Welcome back to another round of Six Degrees of Kool Books! If you want to play, please reference THIS POST for instructions.
Last week, DJ posted about the characters in The Count of Monte Cristo, a novel which, sadly, I have never read. However, I have seen the movie, and have been meaning to get around to reading the book at some point. One of the characters he mentioned was Edmond Dantes, the wrongfully accused young man who spends years in prison, loses the woman he loves, and undergoes a drastic transformation from simple sailor to wealthy and vengeful Count. This description put me in mind of the main character in Hood by Stephen R. Lawhead. There are differences, of course, but the changes the characters go through, and the misery that precipitates those changes, are very similar.
Hood is a retelling of the legend of Robin Hood, but told in much more historical form. The main character, Bran, is the prince of Elfael. At the beginning of the book he is a spoiled, charming, irresponsible prince who has about as much respect for his position as a cat has respect for anything. He has no desire to be king, because he has no desire to be anything like his father. However, when his father and their entire army is ambushed by the Normans and slaughtered on their way to pledge allegiance to King William the Red, Bran must grow up swiftly. Although Bran, unlike Dantes, is an almost detestable character at the beginning of the book, like Edmond Dantes, Bran ap Brychan begins the story by losing everything. He loses his father, his army, and discovers that his kingdom has been awarded to some Baron who has never set foot in Elfael. He eventually loses his health as well, and is nursed back to health by a wise old woman who, in addition to helping him regain his health, also teaches him what it means to be king. The tale focuses mostly on Bran and how his sense of justice, nobility, courage, and faith grow to maturity, but the tale is not without its other characters.
In addition to Bran, all the normal characters from the Robin Hood tale also show up. Merian is present. Bran has been attempting to woo her for a while, but in addition to being beautiful, Merian is wise and cautious, and has been discouraging his advances, knowing the prince to be less than noble at the beginning of the book. You get to know her better in the rest of the trilogy, and she is noble and courageous and lovely, a character certainly worth rooting for.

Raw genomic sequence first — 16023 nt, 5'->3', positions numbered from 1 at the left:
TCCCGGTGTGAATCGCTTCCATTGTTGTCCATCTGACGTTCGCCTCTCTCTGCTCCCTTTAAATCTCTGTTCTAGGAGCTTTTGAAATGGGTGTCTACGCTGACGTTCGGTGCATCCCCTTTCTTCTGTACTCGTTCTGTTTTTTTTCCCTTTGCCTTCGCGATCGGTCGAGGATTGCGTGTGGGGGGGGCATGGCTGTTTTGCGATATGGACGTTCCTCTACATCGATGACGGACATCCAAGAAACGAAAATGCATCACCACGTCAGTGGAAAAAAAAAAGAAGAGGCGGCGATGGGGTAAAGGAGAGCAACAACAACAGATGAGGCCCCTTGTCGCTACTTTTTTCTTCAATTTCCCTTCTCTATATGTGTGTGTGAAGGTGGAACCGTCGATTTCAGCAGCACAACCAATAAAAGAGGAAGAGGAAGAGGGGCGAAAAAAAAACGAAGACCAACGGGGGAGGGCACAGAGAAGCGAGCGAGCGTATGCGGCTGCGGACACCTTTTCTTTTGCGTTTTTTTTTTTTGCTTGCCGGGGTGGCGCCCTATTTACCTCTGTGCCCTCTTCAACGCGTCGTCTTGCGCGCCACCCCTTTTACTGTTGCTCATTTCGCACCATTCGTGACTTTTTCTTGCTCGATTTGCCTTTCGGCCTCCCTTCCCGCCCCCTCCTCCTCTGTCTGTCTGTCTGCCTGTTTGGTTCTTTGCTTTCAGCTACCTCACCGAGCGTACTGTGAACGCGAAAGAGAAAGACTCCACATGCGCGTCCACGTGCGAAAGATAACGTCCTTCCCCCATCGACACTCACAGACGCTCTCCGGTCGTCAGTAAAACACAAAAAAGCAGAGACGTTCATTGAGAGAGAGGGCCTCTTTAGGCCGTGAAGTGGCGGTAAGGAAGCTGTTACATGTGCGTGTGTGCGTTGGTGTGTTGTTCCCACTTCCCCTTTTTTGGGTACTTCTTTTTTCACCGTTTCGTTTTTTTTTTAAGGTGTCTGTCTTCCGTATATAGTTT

We also see Iwan, the only one of King Brychan’s army to survive the ambush and massacre. He is an excellent warrior and a loyal friend. Iwan is steadfast and true, and exactly the sort of man Bran will need as his right hand if he ever decides to grow up and take his rightful place on the throne protecting his people from the tyrannical rule of the Normans.
Another notable character is Angharad, the wise old woman who find Bran when he is wounded in the woods. She is a sorceress of sorts, and
possesses great healing arts. But her mission is not simply to restore Bran to health, but to guide him towards being the king that Elfael needs.
We also meet Brother Aethelfrith, who soon becomes referred to by Iwan as “Friar Tuck” because he cannot pronounce the priest’s name. The companions meet him as they flee Lundein (London) and take refuge in the good friar’s oratory. Aethelfrith takes pity on their plight and urges them to stay the night so he can feed them and tend to Iwan’s wounds. You learn a lot more about Tuck in the final book of the trilogy, but he remains a stalwart supporter of Bran, a wise counsellor, and a true friend. He also has a quick wit, which can often provide relief for the companions in the face of danger and treachery.
The cast list is pretty short, especially in Hood itself, and the only character that really gets well-developed is Bran… the other characters need to percolate a bit and really come into their own in Scarlet and Tuck. But hopefully something in there will spark a link to next week’s round of Six Degrees anyway. It’s a very different take on the Robin Hood legend, but it is an enjoyable tale. The story meanders a bit in the middle, but it’s the sort of meandering that a reader can get lost in, if they will let themselves.